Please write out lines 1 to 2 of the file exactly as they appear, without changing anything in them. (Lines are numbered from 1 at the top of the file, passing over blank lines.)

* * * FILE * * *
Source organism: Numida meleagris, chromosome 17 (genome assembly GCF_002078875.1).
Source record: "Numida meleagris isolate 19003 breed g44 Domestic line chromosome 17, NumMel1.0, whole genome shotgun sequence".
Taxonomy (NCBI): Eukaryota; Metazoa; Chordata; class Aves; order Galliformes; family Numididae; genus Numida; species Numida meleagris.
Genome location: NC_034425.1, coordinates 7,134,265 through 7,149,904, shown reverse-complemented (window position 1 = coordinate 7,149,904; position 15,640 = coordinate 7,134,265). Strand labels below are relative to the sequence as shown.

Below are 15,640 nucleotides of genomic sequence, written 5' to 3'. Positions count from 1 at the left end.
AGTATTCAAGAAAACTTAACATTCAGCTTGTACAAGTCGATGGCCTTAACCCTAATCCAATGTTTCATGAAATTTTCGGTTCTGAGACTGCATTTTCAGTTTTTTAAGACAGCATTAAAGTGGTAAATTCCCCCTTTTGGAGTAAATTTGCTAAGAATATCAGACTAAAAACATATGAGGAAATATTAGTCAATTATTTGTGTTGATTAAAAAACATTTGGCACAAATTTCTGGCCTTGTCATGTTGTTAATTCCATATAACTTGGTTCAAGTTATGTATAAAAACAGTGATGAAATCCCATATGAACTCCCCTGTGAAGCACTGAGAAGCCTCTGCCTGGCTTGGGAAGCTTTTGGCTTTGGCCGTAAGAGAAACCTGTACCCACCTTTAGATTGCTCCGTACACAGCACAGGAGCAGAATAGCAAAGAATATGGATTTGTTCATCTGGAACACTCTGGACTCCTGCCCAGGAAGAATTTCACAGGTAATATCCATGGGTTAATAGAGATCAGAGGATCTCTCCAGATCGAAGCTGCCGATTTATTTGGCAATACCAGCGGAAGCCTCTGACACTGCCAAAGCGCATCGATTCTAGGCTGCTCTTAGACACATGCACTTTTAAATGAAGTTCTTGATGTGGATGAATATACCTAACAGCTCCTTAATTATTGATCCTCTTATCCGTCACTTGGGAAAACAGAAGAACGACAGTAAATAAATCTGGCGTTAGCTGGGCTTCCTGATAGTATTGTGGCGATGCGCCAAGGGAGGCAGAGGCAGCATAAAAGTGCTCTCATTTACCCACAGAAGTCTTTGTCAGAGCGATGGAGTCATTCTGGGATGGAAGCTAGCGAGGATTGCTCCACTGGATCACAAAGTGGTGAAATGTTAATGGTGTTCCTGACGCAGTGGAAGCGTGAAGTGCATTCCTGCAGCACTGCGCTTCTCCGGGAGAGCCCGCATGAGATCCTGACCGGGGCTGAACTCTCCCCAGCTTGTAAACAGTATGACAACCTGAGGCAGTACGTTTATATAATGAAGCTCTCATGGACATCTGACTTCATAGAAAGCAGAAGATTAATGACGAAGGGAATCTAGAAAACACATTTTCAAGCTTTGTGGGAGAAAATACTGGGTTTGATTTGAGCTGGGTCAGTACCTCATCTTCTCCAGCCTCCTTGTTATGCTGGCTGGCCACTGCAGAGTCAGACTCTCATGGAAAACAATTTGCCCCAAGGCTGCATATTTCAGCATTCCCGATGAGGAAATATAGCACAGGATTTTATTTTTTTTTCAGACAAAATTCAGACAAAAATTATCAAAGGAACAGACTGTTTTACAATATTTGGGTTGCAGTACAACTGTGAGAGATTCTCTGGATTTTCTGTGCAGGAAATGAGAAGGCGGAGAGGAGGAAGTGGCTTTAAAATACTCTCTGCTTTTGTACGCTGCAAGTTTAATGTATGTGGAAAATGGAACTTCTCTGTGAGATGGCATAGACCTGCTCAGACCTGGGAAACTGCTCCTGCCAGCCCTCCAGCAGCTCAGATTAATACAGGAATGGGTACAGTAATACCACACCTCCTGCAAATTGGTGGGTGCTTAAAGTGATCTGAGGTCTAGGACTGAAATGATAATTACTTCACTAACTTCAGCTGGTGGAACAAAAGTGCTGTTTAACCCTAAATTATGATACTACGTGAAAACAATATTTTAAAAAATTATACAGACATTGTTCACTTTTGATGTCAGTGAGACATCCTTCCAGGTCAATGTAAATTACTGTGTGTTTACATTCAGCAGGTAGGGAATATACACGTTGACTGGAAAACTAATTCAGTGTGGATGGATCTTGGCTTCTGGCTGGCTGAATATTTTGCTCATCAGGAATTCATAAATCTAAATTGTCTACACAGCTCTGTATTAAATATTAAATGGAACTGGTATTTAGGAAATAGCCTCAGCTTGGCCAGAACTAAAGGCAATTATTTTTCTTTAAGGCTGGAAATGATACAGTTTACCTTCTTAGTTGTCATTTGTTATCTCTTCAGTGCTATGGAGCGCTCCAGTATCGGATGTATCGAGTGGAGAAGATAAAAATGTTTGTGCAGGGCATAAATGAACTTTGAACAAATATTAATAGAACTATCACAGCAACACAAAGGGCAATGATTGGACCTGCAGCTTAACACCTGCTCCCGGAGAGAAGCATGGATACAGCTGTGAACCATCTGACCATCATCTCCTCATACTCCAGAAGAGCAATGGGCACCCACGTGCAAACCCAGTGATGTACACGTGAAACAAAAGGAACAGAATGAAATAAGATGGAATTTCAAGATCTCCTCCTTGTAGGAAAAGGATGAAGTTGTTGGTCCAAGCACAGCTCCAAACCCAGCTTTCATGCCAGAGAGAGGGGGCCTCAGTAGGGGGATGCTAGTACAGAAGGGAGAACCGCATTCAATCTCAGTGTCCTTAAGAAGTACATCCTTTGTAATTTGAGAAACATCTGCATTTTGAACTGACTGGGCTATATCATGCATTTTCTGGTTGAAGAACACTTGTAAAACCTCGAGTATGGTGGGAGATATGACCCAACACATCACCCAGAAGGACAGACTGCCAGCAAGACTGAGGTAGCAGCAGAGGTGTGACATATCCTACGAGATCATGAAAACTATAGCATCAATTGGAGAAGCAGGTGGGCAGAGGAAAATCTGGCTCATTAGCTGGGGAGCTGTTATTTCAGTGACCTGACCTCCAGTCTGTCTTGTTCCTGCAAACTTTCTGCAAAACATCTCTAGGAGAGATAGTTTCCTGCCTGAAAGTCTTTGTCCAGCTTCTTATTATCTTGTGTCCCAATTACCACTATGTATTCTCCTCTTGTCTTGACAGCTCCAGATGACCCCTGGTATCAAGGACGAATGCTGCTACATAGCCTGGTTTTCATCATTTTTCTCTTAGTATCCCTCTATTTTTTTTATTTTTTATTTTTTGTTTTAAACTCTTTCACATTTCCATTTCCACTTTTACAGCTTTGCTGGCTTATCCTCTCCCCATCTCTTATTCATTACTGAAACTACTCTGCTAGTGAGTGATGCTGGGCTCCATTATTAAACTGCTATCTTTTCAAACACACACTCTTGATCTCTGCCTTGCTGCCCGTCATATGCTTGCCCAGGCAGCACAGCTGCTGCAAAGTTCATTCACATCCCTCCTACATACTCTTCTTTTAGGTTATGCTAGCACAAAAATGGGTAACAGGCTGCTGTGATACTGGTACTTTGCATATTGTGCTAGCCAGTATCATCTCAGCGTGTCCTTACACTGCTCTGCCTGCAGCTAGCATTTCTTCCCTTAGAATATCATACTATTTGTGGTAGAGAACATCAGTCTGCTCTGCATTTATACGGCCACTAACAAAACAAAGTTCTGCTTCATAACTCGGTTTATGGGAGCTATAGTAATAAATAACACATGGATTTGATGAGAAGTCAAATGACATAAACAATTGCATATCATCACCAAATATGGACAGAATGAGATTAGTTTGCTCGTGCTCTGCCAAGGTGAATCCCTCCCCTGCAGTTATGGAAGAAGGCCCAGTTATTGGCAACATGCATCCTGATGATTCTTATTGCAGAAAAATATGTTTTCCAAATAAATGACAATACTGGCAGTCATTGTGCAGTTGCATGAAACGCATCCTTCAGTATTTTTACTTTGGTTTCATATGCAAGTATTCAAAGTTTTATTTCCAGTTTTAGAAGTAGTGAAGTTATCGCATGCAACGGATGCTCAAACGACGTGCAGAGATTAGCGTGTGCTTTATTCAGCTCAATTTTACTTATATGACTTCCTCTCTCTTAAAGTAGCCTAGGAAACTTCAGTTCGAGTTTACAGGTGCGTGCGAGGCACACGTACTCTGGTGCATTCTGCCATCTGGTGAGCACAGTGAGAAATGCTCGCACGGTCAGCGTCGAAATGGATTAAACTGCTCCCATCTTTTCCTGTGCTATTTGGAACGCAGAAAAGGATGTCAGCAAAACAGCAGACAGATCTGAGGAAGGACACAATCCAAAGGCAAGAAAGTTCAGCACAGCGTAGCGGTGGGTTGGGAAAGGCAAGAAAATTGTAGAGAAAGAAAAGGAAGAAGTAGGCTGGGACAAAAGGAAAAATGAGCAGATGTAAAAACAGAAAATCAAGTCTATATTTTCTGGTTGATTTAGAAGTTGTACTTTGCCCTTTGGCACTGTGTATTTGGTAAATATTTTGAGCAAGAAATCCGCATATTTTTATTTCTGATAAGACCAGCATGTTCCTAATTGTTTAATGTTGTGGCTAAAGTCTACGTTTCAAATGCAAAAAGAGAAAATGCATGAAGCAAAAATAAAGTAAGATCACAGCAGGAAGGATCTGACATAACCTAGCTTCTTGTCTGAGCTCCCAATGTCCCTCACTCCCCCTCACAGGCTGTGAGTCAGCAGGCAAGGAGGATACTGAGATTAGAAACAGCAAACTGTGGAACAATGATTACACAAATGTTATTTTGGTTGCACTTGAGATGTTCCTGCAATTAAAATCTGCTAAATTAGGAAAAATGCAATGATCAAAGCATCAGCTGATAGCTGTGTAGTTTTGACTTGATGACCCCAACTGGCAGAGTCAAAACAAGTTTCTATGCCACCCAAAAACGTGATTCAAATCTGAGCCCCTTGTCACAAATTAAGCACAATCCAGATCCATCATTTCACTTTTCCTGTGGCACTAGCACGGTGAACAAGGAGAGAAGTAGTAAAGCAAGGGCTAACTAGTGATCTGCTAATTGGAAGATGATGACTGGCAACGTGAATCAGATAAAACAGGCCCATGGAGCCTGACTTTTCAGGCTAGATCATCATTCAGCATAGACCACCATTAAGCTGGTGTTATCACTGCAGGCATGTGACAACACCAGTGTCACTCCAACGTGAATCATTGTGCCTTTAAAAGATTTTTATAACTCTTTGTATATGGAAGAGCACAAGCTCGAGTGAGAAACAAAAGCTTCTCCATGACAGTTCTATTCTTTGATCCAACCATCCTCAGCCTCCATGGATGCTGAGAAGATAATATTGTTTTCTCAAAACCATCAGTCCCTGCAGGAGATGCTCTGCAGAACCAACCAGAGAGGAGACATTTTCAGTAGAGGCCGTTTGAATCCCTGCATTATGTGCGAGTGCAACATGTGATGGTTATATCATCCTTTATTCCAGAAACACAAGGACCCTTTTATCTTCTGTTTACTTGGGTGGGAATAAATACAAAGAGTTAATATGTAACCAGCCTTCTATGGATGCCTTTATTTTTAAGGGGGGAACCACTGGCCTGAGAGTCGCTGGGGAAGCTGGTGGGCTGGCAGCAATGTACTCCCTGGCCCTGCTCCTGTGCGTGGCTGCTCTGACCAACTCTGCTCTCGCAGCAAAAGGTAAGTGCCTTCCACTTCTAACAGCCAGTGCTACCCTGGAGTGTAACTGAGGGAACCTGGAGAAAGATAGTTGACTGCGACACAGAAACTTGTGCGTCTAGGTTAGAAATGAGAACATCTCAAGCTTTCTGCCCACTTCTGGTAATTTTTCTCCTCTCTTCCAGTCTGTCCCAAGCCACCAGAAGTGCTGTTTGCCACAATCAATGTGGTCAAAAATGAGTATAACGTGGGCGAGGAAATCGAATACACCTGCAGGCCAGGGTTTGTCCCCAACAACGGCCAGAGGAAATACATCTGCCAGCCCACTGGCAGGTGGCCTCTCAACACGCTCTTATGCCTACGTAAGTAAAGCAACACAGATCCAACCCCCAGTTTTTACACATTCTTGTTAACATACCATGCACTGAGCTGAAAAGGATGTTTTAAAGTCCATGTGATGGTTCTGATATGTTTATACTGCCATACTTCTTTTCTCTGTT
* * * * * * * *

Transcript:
Source organism: Numida meleagris, chromosome 17 (genome assembly GCF_002078875.1).
Source record: "Numida meleagris isolate 19003 breed g44 Domestic line chromosome 17, NumMel1.0, whole genome shotgun sequence".